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Don't be a scaredy cat.

What does scaredy mean in the given sentence? Can I use it singly or is it always paired with cat?

Does it refer to someone who is a coward or is shy? That is, would it be correct to say that "he is a scaredy cat"? And is it considered impolite or offensive?

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    "scaredy" relies on the english "-y" suffix which usually changes the word to "something having the quality of" (rain > rainy; mess > messy). There is a related word: fraidy (or 'fraidy) meaning "afraid". Similar to -y is -ish which is often attached to words for humorousish effect. – horatio Mar 21 '13 at 20:07
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The word scaredy doesn't exist on its own. The phrase scaredy cat first appears in print in Dorothy Parker's The Waltz, published in 1933, and she's usually credited with coining the term.

Thus, it is used with the word cat attached to it.

Though, there has also been another cartoon titled Scaredy Squirrel, but it still isn't used for the phrase.

Yes, it is used explicitly to depict someone as timid or refer to someone who is afraid/coward. I'm not sure that it is applicable to one's shyness too.

Your usage of scaredy-cat in the following

He is a scaredy cat.

is perfectly correct. Yes, it isn't polite to call someone a coward; but it is correct.

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    It may not be polite, but there are plenty of harsher ways to say it. The phrase can work well if you want to mention someone is afraid of something, but don't want to be too harsh. – J.R. Mar 18 '13 at 9:41
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    The idiom 'scaredy-cat' is a bit childish, and children will often tease each other by saying, "Don't be such a scaredy-cat!" If I were to call an adult a scaredy-cat, it would be someone I know very well, and it would be in a teasing way, over something trivial, like being nervous to go roller blading. – Trish Rempel Mar 18 '13 at 14:11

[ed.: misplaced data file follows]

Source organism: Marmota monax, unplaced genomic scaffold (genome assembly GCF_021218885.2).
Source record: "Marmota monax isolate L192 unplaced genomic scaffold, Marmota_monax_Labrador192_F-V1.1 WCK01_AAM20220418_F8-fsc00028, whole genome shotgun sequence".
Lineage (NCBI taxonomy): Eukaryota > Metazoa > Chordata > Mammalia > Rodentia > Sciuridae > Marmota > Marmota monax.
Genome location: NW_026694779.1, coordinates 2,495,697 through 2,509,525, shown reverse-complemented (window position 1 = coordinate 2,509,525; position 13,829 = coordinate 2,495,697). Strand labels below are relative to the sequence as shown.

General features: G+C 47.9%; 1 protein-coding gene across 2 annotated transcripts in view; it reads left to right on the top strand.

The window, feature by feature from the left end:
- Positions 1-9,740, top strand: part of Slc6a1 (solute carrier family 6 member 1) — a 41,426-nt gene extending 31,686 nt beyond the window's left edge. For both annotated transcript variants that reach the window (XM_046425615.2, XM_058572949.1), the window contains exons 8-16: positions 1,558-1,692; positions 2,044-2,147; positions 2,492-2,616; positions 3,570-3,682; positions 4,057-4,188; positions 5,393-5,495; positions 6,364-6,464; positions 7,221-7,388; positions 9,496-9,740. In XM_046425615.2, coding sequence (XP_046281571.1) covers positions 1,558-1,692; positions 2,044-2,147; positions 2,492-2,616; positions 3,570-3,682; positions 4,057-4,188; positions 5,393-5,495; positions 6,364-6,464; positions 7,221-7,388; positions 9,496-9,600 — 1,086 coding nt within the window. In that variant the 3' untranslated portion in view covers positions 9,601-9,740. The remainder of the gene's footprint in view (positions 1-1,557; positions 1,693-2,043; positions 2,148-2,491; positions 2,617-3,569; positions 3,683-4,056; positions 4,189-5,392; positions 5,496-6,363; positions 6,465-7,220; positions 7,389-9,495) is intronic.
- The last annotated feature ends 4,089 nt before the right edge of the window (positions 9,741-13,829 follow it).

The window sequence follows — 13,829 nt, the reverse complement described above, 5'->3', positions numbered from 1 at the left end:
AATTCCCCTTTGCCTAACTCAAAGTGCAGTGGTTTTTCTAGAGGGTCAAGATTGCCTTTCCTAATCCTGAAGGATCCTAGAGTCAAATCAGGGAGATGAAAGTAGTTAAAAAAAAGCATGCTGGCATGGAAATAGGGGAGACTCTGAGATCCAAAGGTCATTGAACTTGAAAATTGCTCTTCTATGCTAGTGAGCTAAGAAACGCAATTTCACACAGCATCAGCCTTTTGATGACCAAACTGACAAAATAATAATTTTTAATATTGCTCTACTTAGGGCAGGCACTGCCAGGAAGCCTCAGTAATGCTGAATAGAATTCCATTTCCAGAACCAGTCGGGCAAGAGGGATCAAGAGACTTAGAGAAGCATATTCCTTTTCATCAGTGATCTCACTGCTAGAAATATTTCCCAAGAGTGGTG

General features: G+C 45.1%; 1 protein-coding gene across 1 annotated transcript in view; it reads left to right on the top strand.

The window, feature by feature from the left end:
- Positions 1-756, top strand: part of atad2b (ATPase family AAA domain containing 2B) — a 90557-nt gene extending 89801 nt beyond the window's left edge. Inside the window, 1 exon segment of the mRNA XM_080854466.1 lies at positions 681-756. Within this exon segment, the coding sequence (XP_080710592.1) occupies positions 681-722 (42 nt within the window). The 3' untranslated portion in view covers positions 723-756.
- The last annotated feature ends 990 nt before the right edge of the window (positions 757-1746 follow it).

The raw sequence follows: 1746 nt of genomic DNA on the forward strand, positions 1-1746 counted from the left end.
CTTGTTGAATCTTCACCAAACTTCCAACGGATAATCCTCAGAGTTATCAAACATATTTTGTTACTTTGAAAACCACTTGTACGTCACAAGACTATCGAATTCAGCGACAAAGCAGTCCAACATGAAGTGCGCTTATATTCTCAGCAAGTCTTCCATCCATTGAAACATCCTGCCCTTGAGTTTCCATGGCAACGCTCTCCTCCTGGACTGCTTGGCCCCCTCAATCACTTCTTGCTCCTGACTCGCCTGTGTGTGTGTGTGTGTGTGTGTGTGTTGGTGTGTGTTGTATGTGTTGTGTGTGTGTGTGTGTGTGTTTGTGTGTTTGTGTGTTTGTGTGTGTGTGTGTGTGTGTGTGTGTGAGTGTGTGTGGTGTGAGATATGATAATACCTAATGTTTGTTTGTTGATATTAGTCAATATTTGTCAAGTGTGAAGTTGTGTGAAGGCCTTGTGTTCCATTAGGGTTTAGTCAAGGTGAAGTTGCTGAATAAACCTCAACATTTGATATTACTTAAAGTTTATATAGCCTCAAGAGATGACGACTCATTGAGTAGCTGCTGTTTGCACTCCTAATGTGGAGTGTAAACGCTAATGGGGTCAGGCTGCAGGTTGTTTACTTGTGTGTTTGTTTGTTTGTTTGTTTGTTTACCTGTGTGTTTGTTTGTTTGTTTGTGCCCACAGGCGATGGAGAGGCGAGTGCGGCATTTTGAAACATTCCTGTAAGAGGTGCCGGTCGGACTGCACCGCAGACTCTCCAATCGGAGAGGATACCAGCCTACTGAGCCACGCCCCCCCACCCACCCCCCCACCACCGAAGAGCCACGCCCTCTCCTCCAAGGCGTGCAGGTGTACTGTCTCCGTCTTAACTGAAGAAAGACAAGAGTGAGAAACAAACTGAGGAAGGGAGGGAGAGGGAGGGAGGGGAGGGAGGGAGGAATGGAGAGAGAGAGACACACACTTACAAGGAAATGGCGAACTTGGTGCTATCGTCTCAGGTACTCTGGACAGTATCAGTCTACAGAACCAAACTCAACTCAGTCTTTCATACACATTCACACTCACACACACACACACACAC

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    Appropriate: "You're afraid to go to the dentist? Don't be such a scaredy-cat!" Unlikely: "You're afraid to take this spy mission because you think the enemy will capture you and torture you? Don't be such a scaredy-cat!" The only way the phrase would be used in a truly serious situation would be if someone was trying to lighten the tension by making it a joke. – Jay Mar 18 '13 at 15:16
  • @Trish: Shame I can only upvote your comment; I wish that was an answer! – J.R. Mar 18 '13 at 16:16
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Scaredy means afraid. "Scaredy cat" is an idiom. It's two words, but no one I know uses scaredy without adding cat. Without cat, you say either "He's scared" or "He's (a) chicken".

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    Also, fraidy cat. – snailcar Mar 18 '13 at 10:58
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    I can remember hearing "scaredy pants" as a child. But cat is by far the most common. – Phil Perry Jun 19 '14 at 18:13
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Scaredy cat is a term used to describe someone as being scared of doing something. It is most common among younger audiences, and is rarely used after teenage years. It is very informal.

When used to describe someone who you are not friends with, it can be impolite and offensive. If adults are using the term, it is not so much an insult as it is a way to tease them, as Dream Eater's answer suggests.

As an idiom, both words are required to express the meaning. "He is a scaredy cat" is the correct usage of the phrase.

If someone is shy, they may be hesitant to do an activity that causes fear. So yes, it could be used by someone to poke fun at the shy person.

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Scaredy cat means a person who is afraid a lot. It is a phrase that is used together, not alone.

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